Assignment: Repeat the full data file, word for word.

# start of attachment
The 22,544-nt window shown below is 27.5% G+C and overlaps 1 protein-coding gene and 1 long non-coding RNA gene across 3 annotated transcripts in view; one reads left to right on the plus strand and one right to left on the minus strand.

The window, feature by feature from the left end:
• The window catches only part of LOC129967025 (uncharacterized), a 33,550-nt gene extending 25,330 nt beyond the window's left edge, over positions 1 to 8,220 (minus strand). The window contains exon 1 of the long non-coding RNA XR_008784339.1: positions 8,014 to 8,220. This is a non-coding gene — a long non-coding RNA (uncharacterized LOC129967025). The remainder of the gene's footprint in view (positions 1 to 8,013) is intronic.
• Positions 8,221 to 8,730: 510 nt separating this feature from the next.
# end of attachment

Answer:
The 22,544-nt window shown below is 27.5% G+C and overlaps 1 protein-coding gene and 1 long non-coding RNA gene across 3 annotated transcripts in view; one reads left to right on the plus strand and one right to left on the minus strand.

The window, feature by feature from the left end:
• The window catches only part of LOC129967025 (uncharacterized), a 33,550-nt gene extending 25,330 nt beyond the window's left edge, over positions 1 to 8,220 (minus strand). The window contains exon 1 of the long non-coding RNA XR_008784339.1: positions 8,014 to 8,220. This is a non-coding gene — a long non-coding RNA (uncharacterized LOC129967025). The remainder of the gene's footprint in view (positions 1 to 8,013) is intronic.
• Positions 8,221 to 8,730: 510 nt separating this feature from the next.